Grewal was scheduled to testify before a House of Representatives panel later on Tuesday at a hearing on the “future of digital assets.”

Binance on Monday also blasted the SEC for responding to the industry with “the blunt weapons of enforcement and litigation” rather than a more “nuanced” approach.

The SEC said Coinbase’s “staking-as-a-service” program should have been registered as a securities offering.

Under the program, Coinbase pools customers’ crypto assets, uses those assets to perform blockchain transaction validation services and provides a portion of the rewards back to customers.

“Coinbase was fully aware of the applicability of the federal securities laws to its business activities, but deliberately refused to follow them,” said SEC director of enforcement, Gurbir Grewal.

“While Coinbase’s calculated decisions may have allowed it to earn billions, it’s done so at the expense of investors by depriving them of the protections to which they are entitled,” Grewal added.

Coinbase shares fell 14.7 percent to $50.07 in morning trading.

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Apple lays down the gauntlet to the metaverse




The new Apple Vision Pro headset will set buyers back $3,499
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Tech giant Apple has unveiled its first major product in more than seven years, a mixed-reality headset that might just deliver a terminal blow to the “metaverse”.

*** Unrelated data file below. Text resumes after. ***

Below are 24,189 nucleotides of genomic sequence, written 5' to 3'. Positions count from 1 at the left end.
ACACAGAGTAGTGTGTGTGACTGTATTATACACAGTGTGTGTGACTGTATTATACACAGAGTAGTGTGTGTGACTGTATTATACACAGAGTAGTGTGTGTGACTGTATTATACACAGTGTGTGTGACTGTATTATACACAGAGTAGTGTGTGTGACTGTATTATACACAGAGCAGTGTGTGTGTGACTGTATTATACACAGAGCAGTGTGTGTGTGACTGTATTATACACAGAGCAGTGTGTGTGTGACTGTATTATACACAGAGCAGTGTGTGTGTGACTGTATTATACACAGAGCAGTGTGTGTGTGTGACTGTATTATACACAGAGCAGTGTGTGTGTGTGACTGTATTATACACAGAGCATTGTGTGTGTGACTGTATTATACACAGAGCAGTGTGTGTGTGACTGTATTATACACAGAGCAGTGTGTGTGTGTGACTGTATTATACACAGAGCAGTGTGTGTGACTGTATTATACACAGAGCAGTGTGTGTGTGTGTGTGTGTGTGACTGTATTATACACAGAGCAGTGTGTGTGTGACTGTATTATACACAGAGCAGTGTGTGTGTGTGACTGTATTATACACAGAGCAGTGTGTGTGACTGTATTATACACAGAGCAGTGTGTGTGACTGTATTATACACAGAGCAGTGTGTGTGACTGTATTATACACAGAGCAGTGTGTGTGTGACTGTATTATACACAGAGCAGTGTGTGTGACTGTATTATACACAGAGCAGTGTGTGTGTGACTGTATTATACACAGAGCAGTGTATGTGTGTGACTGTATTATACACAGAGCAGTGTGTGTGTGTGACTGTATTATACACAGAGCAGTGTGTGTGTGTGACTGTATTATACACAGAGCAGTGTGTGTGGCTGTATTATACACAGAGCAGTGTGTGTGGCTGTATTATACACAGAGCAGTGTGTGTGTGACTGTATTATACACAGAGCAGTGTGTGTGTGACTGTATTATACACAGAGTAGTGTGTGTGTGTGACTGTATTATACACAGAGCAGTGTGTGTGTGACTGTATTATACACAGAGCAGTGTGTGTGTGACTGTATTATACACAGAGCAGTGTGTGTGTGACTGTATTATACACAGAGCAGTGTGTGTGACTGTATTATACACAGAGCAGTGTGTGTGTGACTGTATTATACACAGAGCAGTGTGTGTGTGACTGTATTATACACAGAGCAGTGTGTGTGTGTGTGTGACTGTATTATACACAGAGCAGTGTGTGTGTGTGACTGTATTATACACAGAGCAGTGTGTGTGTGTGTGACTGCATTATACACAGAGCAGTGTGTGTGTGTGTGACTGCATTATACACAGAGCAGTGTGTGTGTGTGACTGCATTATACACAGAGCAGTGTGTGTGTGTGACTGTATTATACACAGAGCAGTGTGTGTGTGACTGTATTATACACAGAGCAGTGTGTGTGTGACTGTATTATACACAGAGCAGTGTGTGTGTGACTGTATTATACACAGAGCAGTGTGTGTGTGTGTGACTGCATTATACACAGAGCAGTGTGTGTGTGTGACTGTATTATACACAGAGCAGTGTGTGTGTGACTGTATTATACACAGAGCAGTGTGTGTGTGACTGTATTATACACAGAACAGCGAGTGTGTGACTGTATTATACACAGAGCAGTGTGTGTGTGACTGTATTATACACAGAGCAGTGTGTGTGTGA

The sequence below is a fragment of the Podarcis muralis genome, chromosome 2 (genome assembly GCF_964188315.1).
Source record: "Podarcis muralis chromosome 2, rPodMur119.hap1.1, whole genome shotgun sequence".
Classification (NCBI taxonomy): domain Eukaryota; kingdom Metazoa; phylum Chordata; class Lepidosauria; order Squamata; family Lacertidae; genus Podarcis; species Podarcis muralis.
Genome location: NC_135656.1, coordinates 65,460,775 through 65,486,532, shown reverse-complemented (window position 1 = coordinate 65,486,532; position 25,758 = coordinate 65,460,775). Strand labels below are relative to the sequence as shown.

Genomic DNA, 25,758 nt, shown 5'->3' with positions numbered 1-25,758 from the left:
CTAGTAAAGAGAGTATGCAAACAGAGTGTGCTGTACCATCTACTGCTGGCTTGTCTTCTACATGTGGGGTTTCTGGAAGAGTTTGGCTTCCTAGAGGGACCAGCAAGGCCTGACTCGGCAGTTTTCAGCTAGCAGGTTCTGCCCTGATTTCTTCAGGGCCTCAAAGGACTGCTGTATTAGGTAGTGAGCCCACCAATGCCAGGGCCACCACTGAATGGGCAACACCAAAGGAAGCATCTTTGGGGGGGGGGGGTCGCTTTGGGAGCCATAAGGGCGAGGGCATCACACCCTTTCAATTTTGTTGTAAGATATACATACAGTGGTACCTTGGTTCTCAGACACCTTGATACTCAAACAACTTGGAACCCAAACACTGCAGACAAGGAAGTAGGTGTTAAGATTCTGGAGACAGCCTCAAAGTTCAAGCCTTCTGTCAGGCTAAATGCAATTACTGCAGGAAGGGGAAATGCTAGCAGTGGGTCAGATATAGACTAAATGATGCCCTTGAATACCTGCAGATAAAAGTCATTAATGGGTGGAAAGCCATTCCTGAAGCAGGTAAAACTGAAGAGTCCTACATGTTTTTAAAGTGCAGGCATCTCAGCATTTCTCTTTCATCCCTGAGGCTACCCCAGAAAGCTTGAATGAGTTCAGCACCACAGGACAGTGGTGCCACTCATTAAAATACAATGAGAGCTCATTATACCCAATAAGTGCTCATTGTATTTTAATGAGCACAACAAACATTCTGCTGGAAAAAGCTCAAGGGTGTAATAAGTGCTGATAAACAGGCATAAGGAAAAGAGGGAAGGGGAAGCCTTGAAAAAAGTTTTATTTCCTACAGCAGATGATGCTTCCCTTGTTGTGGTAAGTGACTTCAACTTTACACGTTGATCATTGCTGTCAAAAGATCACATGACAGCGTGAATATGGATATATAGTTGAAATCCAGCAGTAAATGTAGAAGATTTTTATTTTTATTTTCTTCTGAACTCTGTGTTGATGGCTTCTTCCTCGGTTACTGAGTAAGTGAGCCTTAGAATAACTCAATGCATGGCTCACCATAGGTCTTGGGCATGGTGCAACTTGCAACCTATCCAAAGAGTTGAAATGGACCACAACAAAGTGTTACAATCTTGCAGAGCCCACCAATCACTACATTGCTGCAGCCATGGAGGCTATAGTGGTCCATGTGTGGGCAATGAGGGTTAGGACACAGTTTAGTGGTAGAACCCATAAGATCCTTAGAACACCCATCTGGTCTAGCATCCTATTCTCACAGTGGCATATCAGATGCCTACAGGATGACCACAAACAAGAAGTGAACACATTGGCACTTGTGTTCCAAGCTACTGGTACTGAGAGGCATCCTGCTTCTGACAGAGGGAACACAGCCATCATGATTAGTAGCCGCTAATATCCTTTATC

Silicon Valley rival Meta was so confident of it could create the metaverse — an idea of a 3D immersive internet — that it changed its name from Facebook in 2021 and began funnelling billions into the project.

But the idea has been hampered by fluffed launches, dodgy graphics, no clear path to profitability and a general feeling that few people know what it is.

Meta’s Reality Labs, the division helming its metaverse effort, has lost $4 billion so far and company chief Mark Zuckerberg has been increasingly talking up artificial intelligence rather than the metaverse.

During his presentation on Monday, Apple boss Tim Cook introduced the Vision Pro, a sleek headset resembling ski goggles.

It will allow the user to communicate, work, watch movies, listen to music — and even choose whether to be immersed or to keep an eye on the outside world.

Cook pointedly did not mention the metaverse once during the hour-long launch, with Apple promising instead the dawn of an era of “spatial computing”.

“Tim Cook has gone on record as saying that he doesn’t like using the word, he doesn’t think it has any real meaning,” said James Whatley, chief strategy officer at Diva, a marketing agency.

“The faster Meta can move away from that word, the better position they will be in combating Apple’s encroachment into the space.”

– ‘A believable vision’ –

Meta can argue that its product still has advantages over Apple’s newcomer. 

The first and most obvious is the price — Apple’s Vision Pro weighs in at a whopping $3,499, more than double the price of Meta’s top-of-the-range Quest Pro headset.

Tom Ffiske, who runs specialist newsletter the Immersive Wire, pointed out that Apple was clearly pushing a different strategy to Meta.

“Apple is not seeking to build a wide XR (extended reality) ecosystem with a cheaper device, like Meta with the Quest line-up,” he wrote.